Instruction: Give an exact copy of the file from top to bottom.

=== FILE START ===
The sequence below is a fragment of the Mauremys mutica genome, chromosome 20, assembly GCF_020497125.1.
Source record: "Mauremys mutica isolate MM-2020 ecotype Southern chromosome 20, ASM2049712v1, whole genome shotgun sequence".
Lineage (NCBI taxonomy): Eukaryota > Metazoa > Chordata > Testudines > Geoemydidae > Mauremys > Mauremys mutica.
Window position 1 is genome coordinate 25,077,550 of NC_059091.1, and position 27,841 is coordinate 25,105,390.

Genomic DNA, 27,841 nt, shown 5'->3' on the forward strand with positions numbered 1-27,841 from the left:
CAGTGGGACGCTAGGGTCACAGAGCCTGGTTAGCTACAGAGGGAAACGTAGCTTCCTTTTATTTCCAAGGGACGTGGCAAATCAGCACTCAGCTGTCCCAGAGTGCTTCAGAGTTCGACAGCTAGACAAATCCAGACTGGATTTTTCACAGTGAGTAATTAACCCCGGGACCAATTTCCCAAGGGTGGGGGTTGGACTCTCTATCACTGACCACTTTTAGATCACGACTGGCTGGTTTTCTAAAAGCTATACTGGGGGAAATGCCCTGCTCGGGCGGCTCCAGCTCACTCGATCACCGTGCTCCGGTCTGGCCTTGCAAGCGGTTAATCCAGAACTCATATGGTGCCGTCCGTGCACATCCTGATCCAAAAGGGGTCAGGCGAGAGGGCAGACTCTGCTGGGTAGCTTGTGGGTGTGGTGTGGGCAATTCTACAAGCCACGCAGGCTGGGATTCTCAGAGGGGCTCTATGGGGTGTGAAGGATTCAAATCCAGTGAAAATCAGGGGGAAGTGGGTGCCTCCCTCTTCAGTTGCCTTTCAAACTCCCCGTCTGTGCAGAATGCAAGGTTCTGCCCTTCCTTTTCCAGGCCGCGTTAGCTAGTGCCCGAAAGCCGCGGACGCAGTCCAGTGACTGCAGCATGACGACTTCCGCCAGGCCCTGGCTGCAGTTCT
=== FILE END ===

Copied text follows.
The sequence below is a fragment of the Mauremys mutica genome, chromosome 20, assembly GCF_020497125.1.
Source record: "Mauremys mutica isolate MM-2020 ecotype Southern chromosome 20, ASM2049712v1, whole genome shotgun sequence".
Lineage (NCBI taxonomy): Eukaryota > Metazoa > Chordata > Testudines > Geoemydidae > Mauremys > Mauremys mutica.
Window position 1 is genome coordinate 25,077,550 of NC_059091.1, and position 27,841 is coordinate 25,105,390.

Genomic DNA, 27,841 nt, shown 5'->3' on the forward strand with positions numbered 1-27,841 from the left:
CAGTGGGACGCTAGGGTCACAGAGCCTGGTTAGCTACAGAGGGAAACGTAGCTTCCTTTTATTTCCAAGGGACGTGGCAAATCAGCACTCAGCTGTCCCAGAGTGCTTCAGAGTTCGACAGCTAGACAAATCCAGACTGGATTTTTCACAGTGAGTAATTAACCCCGGGACCAATTTCCCAAGGGTGGGGGTTGGACTCTCTATCACTGACCACTTTTAGATCACGACTGGCTGGTTTTCTAAAAGCTATACTGGGGGAAATGCCCTGCTCGGGCGGCTCCAGCTCACTCGATCACCGTGCTCCGGTCTGGCCTTGCAAGCGGTTAATCCAGAACTCATATGGTGCCGTCCGTGCACATCCTGATCCAAAAGGGGTCAGGCGAGAGGGCAGACTCTGCTGGGTAGCTTGTGGGTGTGGTGTGGGCAATTCTACAAGCCACGCAGGCTGGGATTCTCAGAGGGGCTCTATGGGGTGTGAAGGATTCAAATCCAGTGAAAATCAGGGGGAAGTGGGTGCCTCCCTCTTCAGTTGCCTTTCAAACTCCCCGTCTGTGCAGAATGCAAGGTTCTGCCCTTCCTTTTCCAGGCCGCGTTAGCTAGTGCCCGAAAGCCGCGGACGCAGTCCAGTGACTGCAGCATGACGACTTCCGCCAGGCCCTGGCTGCAGTTCT